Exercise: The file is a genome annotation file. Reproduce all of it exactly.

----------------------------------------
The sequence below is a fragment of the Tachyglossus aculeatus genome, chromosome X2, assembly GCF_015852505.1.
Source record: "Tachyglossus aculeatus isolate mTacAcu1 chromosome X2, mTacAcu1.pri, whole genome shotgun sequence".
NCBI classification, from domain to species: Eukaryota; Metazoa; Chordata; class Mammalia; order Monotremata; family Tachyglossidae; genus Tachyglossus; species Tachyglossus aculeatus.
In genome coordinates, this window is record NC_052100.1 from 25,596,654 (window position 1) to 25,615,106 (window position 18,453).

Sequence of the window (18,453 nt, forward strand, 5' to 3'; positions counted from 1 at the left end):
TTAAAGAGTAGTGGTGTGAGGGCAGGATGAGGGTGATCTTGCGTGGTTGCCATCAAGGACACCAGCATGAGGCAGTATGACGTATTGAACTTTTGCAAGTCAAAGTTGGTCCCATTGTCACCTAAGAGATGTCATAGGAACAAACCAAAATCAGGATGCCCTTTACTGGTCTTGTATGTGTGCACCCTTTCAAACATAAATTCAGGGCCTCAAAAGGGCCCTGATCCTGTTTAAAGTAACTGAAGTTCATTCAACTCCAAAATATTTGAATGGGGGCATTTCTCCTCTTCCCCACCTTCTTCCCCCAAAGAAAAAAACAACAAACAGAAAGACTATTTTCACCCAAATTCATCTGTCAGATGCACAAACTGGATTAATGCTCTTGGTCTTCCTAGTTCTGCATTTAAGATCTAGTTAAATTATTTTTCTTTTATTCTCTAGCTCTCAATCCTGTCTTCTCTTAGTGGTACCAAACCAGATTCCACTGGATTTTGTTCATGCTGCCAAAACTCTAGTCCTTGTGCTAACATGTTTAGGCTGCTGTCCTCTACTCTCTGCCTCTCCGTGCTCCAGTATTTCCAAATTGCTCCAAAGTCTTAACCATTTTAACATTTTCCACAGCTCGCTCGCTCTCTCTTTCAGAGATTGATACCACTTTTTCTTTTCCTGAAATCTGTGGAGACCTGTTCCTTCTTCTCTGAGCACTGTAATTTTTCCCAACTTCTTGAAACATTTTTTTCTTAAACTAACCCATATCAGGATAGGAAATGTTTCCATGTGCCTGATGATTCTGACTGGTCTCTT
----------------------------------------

The sequence below is a fragment of the Tachyglossus aculeatus genome, chromosome X2, assembly GCF_015852505.1.
Source record: "Tachyglossus aculeatus isolate mTacAcu1 chromosome X2, mTacAcu1.pri, whole genome shotgun sequence".
NCBI classification, from domain to species: Eukaryota; Metazoa; Chordata; class Mammalia; order Monotremata; family Tachyglossidae; genus Tachyglossus; species Tachyglossus aculeatus.
In genome coordinates, this window is record NC_052100.1 from 25,596,654 (window position 1) to 25,615,106 (window position 18,453).

Sequence of the window (18,453 nt, forward strand, 5' to 3'; positions counted from 1 at the left end):
TTAAAGAGTAGTGGTGTGAGGGCAGGATGAGGGTGATCTTGCGTGGTTGCCATCAAGGACACCAGCATGAGGCAGTATGACGTATTGAACTTTTGCAAGTCAAAGTTGGTCCCATTGTCACCTAAGAGATGTCATAGGAACAAACCAAAATCAGGATGCCCTTTACTGGTCTTGTATGTGTGCACCCTTTCAAACATAAATTCAGGGCCTCAAAAGGGCCCTGATCCTGTTTAAAGTAACTGAAGTTCATTCAACTCCAAAATATTTGAATGGGGGCATTTCTCCTCTTCCCCACCTTCTTCCCCCAAAGAAAAAAACAACAAACAGAAAGACTATTTTCACCCAAATTCATCTGTCAGATGCACAAACTGGATTAATGCTCTTGGTCTTCCTAGTTCTGCATTTAAGATCTAGTTAAATTATTTTTCTTTTATTCTCTAGCTCTCAATCCTGTCTTCTCTTAGTGGTACCAAACCAGATTCCACTGGATTTTGTTCATGCTGCCAAAACTCTAGTCCTTGTGCTAACATGTTTAGGCTGCTGTCCTCTACTCTCTGCCTCTCCGTGCTCCAGTATTTCCAAATTGCTCCAAAGTCTTAACCATTTTAACATTTTCCACAGCTCGCTCGCTCTCTCTTTCAGAGATTGATACCACTTTTTCTTTTCCTGAAATCTGTGGAGACCTGTTCCTTCTTCTCTGAGCACTGTAATTTTTCCCAACTTCTTGAAACATTTTTTTCTTAAACTAACCCATATCAGGATAGGAAATGTTTCCATGTGCCTGATGATTCTGACTGGTCTCTT